Welcome at the end of the International Convention on Ratio Fundamentalis, organized by the Congregation for the Clergy, and I thank the Cardinal Prefect for the kind words he addressed to me.
The theme of priestly formation is decisive to the mission of the Church: the renewal of faith and the future of vocations are possible only if we have well-formed priests.
However, what I would like to say to you first of all is this: priestly formation depends firstly on the action of God in our life, and not on our activity. It is a work that requires the courage of letting ourselves be formed by the Lord, to transform our heart and our life. This calls to mind the biblical image of clay in the hands of the potter (cf. Jeremiah, 18: 1-10) and the episode in which the Lord says to the prophet Jeremiah: “Arise and go down to the potter’s house, and there I will cause you to hear My words” (v.2). The prophet goes and, observing the potter who works the clay, he understands the mystery of God’s merciful love. He discovers that Israel is conserved in the loving hands of God Who, like a patient potter, takes care of His creature, places the clay on the wheel, models it, forms it and, in that way, gives it shape. If He realizes that the vase has not turned out well, then the God of mercy once more puts the clay into the mass and, with the tenderness of the Father, begins to mold it again.
This image helps us understand that formation is not resolved by cultural review or the odd sporadic local initiative. God is the patient and merciful artisan of our priestly formation and, as is written in the Ratio, this work lasts a lifetime. Every day we discover – with Saint Paul – that we carry “this treasure in earthen vessels, that the excellence of the power may be of God and not of us” (2 Cor 4: 7), and when we detach ourselves from our comfortable habits, from the rigidity of our mindsets and the presumption that we have already arrived, and have the courage of placing ourselves in the Lord’s presence, then He can resume His work on us, He forms us and transforms us.
We must say it firmly: if one does not allow oneself to be formed by the Lord every day, he becomes a spent priest, who drags himself through his ministry out of inertia, with neither enthusiasm for the Gospel nor passion for the people of God. Instead, the priest who day by day entrusts himself to the wise hands of the Potter, with a capital “V”, conserves over time the enthusiasm of the heart, welcomes with joy the freshness of the Gospel, and speaks with words able to touch the life of the people; and his hands, anointed by the bishop on the day of his ordination, are capable in turn of anointing the wounds, the expectations and the hopes of the People of God.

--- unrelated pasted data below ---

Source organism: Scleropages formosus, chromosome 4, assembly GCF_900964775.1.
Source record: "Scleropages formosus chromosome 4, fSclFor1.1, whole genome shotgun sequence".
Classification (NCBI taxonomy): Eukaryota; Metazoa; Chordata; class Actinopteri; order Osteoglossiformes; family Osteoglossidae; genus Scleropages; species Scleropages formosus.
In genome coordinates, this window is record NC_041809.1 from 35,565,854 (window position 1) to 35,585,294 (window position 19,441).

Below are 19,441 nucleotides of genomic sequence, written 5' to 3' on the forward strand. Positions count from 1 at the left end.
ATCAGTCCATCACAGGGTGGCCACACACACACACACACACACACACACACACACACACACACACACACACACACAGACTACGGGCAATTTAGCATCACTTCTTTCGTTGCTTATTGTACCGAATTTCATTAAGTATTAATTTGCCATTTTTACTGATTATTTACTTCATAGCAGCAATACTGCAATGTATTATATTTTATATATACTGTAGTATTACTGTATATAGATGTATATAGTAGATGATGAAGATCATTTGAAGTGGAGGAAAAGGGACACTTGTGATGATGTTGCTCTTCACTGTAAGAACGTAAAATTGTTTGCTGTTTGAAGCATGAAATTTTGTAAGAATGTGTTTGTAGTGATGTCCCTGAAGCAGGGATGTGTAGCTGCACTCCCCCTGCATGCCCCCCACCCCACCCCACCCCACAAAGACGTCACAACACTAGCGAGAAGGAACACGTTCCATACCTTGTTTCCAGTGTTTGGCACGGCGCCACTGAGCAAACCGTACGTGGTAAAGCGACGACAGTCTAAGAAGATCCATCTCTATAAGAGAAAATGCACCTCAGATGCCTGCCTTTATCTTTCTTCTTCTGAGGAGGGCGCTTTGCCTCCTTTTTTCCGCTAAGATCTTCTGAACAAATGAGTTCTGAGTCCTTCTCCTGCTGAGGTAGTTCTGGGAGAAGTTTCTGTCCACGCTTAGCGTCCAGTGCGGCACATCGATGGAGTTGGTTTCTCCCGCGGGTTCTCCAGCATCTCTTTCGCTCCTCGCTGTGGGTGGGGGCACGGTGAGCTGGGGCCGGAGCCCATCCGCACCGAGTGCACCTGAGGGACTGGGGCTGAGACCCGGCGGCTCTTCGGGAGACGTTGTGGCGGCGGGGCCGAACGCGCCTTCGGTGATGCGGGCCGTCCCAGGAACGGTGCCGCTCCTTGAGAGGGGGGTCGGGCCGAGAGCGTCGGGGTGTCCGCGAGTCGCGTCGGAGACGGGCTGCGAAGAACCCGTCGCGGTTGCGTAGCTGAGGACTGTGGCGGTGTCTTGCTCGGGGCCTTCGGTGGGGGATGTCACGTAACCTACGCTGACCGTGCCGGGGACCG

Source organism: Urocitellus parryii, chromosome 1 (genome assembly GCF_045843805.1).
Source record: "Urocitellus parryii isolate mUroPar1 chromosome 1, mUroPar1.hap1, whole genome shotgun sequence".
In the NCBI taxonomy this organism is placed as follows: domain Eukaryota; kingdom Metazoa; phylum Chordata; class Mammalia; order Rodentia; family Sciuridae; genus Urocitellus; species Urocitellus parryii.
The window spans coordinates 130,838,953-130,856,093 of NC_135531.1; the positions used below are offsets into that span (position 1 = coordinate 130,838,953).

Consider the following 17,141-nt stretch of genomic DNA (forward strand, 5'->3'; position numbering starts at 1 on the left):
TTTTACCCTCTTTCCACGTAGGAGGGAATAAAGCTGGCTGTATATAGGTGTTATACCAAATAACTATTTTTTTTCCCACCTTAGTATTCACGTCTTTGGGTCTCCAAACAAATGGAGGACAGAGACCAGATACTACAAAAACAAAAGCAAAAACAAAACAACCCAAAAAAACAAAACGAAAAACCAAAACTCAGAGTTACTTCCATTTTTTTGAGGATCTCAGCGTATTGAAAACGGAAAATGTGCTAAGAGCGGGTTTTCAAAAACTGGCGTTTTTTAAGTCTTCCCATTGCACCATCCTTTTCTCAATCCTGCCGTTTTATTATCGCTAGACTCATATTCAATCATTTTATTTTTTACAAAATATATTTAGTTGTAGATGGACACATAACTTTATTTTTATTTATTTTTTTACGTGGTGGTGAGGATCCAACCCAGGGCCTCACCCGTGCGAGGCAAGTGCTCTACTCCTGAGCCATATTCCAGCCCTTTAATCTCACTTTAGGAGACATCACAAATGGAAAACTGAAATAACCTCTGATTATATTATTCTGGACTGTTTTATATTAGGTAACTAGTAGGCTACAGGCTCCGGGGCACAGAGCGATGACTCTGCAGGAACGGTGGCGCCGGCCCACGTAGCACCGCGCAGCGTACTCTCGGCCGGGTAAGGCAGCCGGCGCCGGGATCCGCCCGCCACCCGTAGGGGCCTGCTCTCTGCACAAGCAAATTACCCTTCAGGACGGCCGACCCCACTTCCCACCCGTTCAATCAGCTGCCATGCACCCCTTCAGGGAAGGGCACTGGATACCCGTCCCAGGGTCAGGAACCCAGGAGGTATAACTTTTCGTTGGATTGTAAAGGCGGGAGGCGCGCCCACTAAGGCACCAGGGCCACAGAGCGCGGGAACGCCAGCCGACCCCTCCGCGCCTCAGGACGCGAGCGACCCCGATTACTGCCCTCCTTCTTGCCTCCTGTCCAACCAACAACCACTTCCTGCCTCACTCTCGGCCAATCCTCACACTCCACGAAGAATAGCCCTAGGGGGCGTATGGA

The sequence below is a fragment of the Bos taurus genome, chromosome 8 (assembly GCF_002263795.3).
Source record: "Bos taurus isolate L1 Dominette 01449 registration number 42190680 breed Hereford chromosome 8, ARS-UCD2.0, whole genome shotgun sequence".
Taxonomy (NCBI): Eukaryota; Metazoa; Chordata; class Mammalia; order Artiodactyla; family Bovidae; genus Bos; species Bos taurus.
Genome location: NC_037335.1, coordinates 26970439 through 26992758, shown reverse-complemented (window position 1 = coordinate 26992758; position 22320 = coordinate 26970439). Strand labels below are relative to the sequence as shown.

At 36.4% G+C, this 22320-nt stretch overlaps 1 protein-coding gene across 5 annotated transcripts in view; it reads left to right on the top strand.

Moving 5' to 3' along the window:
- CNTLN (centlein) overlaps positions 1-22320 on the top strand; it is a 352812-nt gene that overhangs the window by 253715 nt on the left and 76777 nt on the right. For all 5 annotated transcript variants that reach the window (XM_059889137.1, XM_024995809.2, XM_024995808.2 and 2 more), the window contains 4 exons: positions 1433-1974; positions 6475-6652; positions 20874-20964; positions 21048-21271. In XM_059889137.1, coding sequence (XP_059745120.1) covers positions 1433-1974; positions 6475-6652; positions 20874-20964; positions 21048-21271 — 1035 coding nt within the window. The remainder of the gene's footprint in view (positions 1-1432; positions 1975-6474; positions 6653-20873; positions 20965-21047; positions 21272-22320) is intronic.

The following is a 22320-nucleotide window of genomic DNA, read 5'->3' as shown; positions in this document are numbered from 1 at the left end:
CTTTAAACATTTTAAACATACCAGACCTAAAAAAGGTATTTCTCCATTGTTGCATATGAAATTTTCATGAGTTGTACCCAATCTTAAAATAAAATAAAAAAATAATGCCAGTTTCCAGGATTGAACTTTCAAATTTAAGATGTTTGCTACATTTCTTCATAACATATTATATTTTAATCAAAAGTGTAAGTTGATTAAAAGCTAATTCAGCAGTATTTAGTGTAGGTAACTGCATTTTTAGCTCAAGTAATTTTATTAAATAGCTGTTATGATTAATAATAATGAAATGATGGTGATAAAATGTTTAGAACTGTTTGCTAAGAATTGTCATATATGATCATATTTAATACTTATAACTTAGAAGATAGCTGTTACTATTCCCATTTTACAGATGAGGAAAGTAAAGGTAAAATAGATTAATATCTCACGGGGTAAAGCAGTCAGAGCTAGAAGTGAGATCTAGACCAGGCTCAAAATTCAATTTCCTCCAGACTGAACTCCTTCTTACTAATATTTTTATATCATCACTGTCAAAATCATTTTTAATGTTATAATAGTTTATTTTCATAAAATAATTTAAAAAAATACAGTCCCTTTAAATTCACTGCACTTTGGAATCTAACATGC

And let us know come to a second important aspect: each one of us as priests is called to collaborate with the divine Potter! We are not merely clay, but also the Potter’s helpers, collaborators in His grace. In priestly formation, both initial and permanent – they are both important! – we can recognize at least three protagonists, whom we also find in the “potter’s workshop”.
The first refers to ourselves. In the Ratio it is written: “it is the priest himself who is principally and primarily responsible for his own ongoing formation” (no. 82). Just so! We allow God to mold us and assume the “mind … which was also in Jesus Christ” (Phil, 2: 5), only when we do not close ourselves up in the pretense of being a work that has already been completed, and let ourselves be led by the Lord, becoming His disciples more each day. To be the protagonist of his own formation, the seminarian or the priest must say “yes” or “no”: more than the noise of human ambitions, he will prefer silence and prayer; more than trust in his own works, he will know how to surrender himself to the hand of the potter and to His provident creativity; more than by pre-established mindsets, he will let himself be guided by a healthy restlessness of the heart, so as to direct his own incompleteness towards the joy of the encounter with God and with his brothers. Rather than isolation, he will seek out the friendship of brothers in the priesthood and with his own people, knowing that his vocation is born from an encounter of love: with Jesus, and with the People of God.
The second protagonist is formators and bishops. The vocation is born, grows and develops in the Church. In this way, the hands of the Lord that model this clay pot work through the care of those who, in the Church, are called upon to be the first formators of priestly life: the rector, the spiritual director, the educators, those who are engaged in the permanent formation of the clergy and, above all, the bishop, whom the Ratio justly defines as “primarily responsible for admission to the seminary and formation for the priesthood” (no. 128).
If a formator or a bishop does not “go down into the potter’s workshop” and does not collaborate in the work of God, we will not be able to have well-formed priests!